On this page we have provided several samples illustrating various technical challenges in game development. These samples include many examples that are commonly requested in this course. All of these samples come with source code. You are allowed to use the code here as reference or directly in your own games.
This page has all of the demos that we will show in lecture throughout the semester. You are encouraged to look at them ahead of time to give you a jump start on your project. We find that these demos cover most of the major issues that you might run into when developing your game.
With that said, we are always looking for more demos. If you discover something cool that is not here, let us know. We are more than willing to add more demos for students to look at.
This example demonstrates image drawing, rotation and scaling, and background drawing from an image. It also has sound effects and simple mathematics for physics. This is the code from the first programming lab.
This example shows how to use free lists to keep control over your allocations. Free lists are supported by the Pool class in LibGDX. These are particularly useful for particle systems.
This example shows how to use JSON to define your level format. Modifying the json file allows you to change the level without recompiling the demo; just hit start.
This example shows off parallax scrolling to give your game some feeling of depth. Parallax scrolling does not actually give you 3D game play, but it does make the game look nicer.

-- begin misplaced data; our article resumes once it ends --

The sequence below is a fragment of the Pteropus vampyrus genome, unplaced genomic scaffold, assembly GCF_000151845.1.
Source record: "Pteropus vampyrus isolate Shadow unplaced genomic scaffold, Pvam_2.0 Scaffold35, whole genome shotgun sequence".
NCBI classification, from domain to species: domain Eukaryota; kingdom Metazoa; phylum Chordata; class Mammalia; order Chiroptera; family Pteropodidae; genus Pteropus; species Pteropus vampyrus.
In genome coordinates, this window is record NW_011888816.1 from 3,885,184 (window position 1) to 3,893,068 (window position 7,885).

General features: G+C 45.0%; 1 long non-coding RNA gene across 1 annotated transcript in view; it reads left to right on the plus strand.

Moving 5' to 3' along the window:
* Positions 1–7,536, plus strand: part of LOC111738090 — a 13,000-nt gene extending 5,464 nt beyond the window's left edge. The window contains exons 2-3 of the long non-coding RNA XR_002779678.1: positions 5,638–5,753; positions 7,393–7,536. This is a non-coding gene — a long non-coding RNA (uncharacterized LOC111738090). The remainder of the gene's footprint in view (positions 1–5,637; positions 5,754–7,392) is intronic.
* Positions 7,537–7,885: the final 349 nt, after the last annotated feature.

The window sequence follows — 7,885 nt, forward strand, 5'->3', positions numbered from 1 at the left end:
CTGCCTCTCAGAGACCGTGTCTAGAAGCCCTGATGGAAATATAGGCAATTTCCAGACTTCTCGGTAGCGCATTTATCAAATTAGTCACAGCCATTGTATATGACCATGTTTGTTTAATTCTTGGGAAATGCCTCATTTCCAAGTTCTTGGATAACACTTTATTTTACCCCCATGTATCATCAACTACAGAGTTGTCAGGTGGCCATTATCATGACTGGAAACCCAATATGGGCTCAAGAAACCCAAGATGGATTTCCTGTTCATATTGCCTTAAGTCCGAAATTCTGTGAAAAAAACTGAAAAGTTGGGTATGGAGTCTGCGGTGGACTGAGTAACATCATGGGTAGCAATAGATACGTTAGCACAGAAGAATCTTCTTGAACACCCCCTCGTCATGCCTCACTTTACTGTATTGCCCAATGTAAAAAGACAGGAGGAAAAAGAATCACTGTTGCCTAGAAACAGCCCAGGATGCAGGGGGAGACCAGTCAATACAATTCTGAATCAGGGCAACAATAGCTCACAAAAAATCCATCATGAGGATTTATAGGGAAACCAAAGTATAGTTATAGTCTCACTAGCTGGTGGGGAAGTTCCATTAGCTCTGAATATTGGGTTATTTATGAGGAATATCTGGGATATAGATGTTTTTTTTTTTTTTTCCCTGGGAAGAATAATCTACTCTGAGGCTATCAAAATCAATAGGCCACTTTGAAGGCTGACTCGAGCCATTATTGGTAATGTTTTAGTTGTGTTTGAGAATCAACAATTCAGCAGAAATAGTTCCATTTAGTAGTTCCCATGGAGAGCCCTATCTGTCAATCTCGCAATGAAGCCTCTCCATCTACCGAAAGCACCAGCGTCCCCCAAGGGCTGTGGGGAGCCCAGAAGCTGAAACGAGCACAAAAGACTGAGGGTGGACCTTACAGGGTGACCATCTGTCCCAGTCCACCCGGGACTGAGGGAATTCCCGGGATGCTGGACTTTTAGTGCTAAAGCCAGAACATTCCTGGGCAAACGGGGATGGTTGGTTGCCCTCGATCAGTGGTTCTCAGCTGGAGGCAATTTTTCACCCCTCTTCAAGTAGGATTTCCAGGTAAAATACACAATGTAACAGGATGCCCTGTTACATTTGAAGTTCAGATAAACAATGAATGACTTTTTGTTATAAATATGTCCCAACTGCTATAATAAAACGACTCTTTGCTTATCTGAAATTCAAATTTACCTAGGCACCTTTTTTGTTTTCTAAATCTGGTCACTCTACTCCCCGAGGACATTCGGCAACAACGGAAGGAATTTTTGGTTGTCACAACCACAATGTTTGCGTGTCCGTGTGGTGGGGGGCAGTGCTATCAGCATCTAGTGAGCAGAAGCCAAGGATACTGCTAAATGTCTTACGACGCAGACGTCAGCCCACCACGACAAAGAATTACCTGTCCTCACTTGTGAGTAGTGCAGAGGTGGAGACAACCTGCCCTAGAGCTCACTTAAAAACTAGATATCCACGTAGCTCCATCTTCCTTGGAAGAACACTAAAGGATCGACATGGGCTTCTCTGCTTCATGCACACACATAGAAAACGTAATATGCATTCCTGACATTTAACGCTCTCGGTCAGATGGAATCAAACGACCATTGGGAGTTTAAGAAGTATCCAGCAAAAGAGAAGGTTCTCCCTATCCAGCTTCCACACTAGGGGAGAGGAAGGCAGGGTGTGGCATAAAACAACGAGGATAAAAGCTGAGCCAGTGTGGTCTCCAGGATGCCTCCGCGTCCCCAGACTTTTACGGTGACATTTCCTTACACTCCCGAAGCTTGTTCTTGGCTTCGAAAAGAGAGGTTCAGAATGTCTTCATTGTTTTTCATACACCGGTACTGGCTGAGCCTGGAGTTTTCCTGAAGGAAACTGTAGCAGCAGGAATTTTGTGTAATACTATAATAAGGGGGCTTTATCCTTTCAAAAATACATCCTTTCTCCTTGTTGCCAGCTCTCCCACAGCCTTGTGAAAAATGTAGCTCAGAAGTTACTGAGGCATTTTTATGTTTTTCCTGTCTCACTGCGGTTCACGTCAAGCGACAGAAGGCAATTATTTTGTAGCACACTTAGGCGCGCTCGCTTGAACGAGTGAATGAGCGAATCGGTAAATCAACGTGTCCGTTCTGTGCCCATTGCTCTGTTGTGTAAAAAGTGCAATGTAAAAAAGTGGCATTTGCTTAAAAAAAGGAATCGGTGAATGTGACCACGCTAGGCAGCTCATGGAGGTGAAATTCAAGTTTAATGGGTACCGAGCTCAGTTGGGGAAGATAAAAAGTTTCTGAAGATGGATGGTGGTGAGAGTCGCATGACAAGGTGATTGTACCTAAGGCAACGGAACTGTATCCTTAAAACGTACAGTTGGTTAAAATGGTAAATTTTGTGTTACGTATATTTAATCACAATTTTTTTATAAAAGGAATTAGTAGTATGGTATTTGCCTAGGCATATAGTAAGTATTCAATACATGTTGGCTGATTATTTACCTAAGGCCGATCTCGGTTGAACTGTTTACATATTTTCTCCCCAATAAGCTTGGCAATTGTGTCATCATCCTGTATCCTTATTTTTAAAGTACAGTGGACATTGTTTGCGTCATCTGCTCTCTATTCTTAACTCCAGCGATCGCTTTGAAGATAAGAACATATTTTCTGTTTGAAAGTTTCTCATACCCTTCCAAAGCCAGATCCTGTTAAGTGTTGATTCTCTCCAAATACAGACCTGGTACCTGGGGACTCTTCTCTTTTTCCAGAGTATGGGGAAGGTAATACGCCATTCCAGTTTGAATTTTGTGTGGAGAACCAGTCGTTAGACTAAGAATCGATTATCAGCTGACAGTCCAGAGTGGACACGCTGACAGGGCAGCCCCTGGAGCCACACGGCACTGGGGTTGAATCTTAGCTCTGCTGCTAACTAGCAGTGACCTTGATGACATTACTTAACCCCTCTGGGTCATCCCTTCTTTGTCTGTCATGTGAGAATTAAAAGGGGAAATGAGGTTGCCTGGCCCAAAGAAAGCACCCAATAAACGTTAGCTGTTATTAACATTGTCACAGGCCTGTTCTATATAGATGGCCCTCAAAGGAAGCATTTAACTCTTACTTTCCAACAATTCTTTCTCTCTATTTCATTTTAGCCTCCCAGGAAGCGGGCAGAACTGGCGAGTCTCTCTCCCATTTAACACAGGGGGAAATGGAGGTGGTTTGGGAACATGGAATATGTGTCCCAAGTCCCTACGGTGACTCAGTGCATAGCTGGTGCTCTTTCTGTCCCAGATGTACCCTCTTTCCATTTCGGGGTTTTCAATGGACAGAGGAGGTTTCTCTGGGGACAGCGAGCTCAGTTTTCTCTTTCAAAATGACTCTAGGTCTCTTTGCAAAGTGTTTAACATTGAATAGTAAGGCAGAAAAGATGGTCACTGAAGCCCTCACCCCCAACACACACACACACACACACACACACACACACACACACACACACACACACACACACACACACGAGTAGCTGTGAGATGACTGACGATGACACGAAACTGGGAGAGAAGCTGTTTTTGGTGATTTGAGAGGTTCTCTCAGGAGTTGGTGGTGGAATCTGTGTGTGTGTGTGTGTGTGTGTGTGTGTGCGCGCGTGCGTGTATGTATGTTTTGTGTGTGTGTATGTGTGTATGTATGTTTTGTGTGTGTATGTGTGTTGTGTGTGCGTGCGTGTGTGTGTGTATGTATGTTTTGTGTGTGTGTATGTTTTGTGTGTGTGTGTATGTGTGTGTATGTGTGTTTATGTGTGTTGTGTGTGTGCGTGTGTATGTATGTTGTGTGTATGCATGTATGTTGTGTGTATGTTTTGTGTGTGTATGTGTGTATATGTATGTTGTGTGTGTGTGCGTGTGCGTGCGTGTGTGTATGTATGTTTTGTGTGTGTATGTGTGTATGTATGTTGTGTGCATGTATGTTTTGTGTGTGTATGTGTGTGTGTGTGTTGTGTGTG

This example shows off how to use the Box2D physics engine for movement and collision. It is much simpler than Lab 4 because there are no joints involved. This shows the bare minimum that you can do with the engine. Use the number keys 0-9 to change the various settings in the demo.
This example shows off how to use Box2d to make a top-down game with simple lighting effects. It requires an additional library called Box2DLights, which was an option when you set up your game. Like the JSON Demo, this example defines the level layout with JSON files, allowing you to reset the lights on the fly. There are multiple light settings in this demo. Use the keys P and N to page through them all.
This example shows you how to do sophisticated texture mapping, beyond what is done in the basic SpriteBatch class. This required us to make an alternative class to SpriteBatch classed VertexBatch. The application itself is simple and displays a single textured polygon. Press = or - to change the number of vertices on the polygon, and press T to then texture on or off. You can distort the polygon by clicking on a vertex and dragging it.
With the proliferation of Java versions, we have discovered in recent years that these samples are not always turn-key. Sometimes issues with your Java environment may force you to rebuild them from scratch.
In that case, you will need to make a new project.
Make sure to set the package to be the same as the original project (e.g.
Uncheck all subprojects other than Desktop. For extensions choose Freetype, Controllers,
and Box2d. In one obvious case, you should add Box2dlights as well.
Once you have done that, copy the directories
into your new project. Edit the configurations and run
the new project.